NAB: FCC Too Quiet on Eight-Voices Test

Says commission has never justified 'arbitrary' line-drawing

FCC local ownership rules prohibits duopolies where TV station co-ownership would leave fewer than eight independently owned stations, which means most markets, but broadcasters say that prohibition is unjustified and unsupported by economic analysis and have commissioned a study buttressing their case.

The FCC does not plan on changing that rule, according to its quadrennial media ownership review proposal that has already been approved by a Democratic majority, though FCC Chairman Tom Wheeler has said the item remains under discussion, and can still be tweaked.

Facing yet another opportunity lost for the FCC to loosen ownership regs, the National Association of Broadcasters has submitted a study this week providing what it says is a basic economic analysis on the so-called eight voices test, an analysis NAB says the FCC has repeatedly failed to do itself.

"Despite the availability of clear ways to test empirically its selection of eight voices as the appropriate delineation for its local TV rule," the FCC said, "the Commission has failed to identify and analyze any economically or competitively relevant distinctions between markets with fewer than eight stations, and those with eight or more..."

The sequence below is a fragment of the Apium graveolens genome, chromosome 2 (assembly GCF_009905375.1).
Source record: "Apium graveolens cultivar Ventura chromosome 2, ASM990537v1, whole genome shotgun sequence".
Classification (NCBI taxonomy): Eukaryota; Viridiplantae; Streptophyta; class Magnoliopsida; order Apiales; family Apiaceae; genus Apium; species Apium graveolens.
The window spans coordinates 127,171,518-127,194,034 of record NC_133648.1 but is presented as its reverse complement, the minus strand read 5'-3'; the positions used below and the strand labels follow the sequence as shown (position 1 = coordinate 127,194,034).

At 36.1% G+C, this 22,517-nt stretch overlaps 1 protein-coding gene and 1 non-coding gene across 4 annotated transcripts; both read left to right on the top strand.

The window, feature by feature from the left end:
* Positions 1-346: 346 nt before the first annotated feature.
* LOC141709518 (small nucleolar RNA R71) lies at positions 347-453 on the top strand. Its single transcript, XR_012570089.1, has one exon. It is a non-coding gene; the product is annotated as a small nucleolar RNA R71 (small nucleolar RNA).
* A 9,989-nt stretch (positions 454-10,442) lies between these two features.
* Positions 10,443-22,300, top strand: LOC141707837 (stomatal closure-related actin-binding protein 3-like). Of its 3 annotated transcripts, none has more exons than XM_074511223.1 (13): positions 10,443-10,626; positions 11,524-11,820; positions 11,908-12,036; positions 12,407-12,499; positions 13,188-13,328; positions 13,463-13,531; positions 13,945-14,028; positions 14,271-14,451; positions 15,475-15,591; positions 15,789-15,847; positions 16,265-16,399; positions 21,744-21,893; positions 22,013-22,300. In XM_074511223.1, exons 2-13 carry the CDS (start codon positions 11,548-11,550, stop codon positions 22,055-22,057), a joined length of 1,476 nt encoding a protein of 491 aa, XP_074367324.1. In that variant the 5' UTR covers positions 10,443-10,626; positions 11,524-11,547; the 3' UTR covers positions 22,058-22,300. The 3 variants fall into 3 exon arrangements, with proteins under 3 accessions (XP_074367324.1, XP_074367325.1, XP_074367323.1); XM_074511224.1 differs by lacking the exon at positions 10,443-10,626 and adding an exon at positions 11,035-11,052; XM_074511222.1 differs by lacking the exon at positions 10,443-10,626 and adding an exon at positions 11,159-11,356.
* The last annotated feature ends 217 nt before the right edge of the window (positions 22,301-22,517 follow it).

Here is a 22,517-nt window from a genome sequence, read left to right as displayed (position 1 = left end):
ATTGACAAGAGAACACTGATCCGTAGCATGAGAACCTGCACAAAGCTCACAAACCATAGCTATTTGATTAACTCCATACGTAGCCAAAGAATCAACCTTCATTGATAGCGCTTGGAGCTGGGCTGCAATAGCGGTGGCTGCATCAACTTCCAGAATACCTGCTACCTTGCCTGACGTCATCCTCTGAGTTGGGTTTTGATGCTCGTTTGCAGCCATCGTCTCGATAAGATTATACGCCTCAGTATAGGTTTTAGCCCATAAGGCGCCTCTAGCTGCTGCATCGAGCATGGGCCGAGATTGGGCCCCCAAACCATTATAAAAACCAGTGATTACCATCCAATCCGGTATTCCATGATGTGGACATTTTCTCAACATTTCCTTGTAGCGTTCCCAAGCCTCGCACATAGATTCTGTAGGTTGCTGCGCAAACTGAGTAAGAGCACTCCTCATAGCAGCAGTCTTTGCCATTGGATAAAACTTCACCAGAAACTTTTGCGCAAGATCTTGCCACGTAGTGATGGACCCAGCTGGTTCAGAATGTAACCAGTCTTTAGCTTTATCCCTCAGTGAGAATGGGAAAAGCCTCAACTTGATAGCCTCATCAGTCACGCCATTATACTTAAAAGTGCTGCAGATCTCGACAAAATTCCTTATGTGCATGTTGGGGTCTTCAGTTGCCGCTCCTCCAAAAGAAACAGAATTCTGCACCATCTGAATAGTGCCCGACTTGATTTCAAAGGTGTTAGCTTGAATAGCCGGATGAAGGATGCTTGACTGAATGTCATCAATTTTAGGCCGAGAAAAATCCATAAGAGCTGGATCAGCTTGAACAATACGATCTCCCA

In the report, economists Hal Singer and Kevin Caves conclude that the number is arbitrary, does not promote competition, and prohibits deals that would "likely" promote competition.

It bases part of that conclusion on its finding that "holding other factors constant [it accounts for the differences in market size], local advertising rates are no higher in markets with fewer than eight independently owned TV stations than in markets with eight or more independent stations."

The study asserts the eight-voices test is an "arbitrary and unfounded line-drawing exercise."

The FCC has long been under pressure from Republicans in Congress to undertake economic cost/benefit analysis of all its rules, and from some Democrats in specific cases.